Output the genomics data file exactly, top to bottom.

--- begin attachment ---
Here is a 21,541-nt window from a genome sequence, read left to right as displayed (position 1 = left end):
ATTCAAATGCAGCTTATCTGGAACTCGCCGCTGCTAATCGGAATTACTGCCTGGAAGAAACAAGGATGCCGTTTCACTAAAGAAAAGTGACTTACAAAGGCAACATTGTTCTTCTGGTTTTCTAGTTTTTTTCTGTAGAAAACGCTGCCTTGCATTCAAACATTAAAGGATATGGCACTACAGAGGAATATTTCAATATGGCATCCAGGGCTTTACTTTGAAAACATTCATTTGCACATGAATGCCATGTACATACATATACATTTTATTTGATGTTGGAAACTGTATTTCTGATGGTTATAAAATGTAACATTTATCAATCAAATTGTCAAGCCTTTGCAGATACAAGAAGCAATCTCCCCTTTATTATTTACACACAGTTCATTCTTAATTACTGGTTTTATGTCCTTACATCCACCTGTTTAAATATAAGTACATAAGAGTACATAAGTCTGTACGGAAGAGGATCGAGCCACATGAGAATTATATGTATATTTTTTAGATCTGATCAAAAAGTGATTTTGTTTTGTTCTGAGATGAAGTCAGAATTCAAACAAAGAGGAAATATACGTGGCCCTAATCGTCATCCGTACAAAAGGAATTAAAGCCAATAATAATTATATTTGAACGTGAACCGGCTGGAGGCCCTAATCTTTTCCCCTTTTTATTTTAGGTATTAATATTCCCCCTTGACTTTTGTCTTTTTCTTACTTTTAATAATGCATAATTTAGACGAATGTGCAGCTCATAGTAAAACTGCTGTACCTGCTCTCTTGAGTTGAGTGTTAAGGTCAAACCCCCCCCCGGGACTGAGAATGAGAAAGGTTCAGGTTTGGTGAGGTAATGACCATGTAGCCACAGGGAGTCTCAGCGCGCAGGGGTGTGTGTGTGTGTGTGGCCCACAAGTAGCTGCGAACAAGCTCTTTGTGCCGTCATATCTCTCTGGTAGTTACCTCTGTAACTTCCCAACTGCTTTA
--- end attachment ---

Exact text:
Here is a 21,541-nt window from a genome sequence, read left to right as displayed (position 1 = left end):
ATTCAAATGCAGCTTATCTGGAACTCGCCGCTGCTAATCGGAATTACTGCCTGGAAGAAACAAGGATGCCGTTTCACTAAAGAAAAGTGACTTACAAAGGCAACATTGTTCTTCTGGTTTTCTAGTTTTTTTCTGTAGAAAACGCTGCCTTGCATTCAAACATTAAAGGATATGGCACTACAGAGGAATATTTCAATATGGCATCCAGGGCTTTACTTTGAAAACATTCATTTGCACATGAATGCCATGTACATACATATACATTTTATTTGATGTTGGAAACTGTATTTCTGATGGTTATAAAATGTAACATTTATCAATCAAATTGTCAAGCCTTTGCAGATACAAGAAGCAATCTCCCCTTTATTATTTACACACAGTTCATTCTTAATTACTGGTTTTATGTCCTTACATCCACCTGTTTAAATATAAGTACATAAGAGTACATAAGTCTGTACGGAAGAGGATCGAGCCACATGAGAATTATATGTATATTTTTTAGATCTGATCAAAAAGTGATTTTGTTTTGTTCTGAGATGAAGTCAGAATTCAAACAAAGAGGAAATATACGTGGCCCTAATCGTCATCCGTACAAAAGGAATTAAAGCCAATAATAATTATATTTGAACGTGAACCGGCTGGAGGCCCTAATCTTTTCCCCTTTTTATTTTAGGTATTAATATTCCCCCTTGACTTTTGTCTTTTTCTTACTTTTAATAATGCATAATTTAGACGAATGTGCAGCTCATAGTAAAACTGCTGTACCTGCTCTCTTGAGTTGAGTGTTAAGGTCAAACCCCCCCCCGGGACTGAGAATGAGAAAGGTTCAGGTTTGGTGAGGTAATGACCATGTAGCCACAGGGAGTCTCAGCGCGCAGGGGTGTGTGTGTGTGTGTGGCCCACAAGTAGCTGCGAACAAGCTCTTTGTGCCGTCATATCTCTCTGGTAGTTACCTCTGTAACTTCCCAACTGCTTTA